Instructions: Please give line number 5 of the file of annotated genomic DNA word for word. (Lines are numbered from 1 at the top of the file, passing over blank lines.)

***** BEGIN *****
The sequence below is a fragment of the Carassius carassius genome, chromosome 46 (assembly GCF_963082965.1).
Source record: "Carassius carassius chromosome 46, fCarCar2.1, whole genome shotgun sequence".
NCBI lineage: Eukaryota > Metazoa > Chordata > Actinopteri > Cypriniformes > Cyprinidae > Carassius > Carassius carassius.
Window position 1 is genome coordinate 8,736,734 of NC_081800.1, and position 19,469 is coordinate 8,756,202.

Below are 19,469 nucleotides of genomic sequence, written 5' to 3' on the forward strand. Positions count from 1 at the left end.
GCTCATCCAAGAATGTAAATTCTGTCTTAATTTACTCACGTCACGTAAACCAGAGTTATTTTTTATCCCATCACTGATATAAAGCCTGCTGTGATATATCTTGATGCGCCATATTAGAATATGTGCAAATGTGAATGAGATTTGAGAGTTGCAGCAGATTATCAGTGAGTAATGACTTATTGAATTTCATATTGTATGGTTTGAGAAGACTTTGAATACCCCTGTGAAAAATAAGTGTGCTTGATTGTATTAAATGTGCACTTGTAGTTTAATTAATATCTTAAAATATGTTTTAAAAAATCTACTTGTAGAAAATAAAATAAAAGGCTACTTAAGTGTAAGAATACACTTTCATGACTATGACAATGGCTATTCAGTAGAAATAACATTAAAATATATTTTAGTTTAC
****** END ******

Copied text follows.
Below are 19,469 nucleotides of genomic sequence, written 5' to 3' on the forward strand. Positions count from 1 at the left end.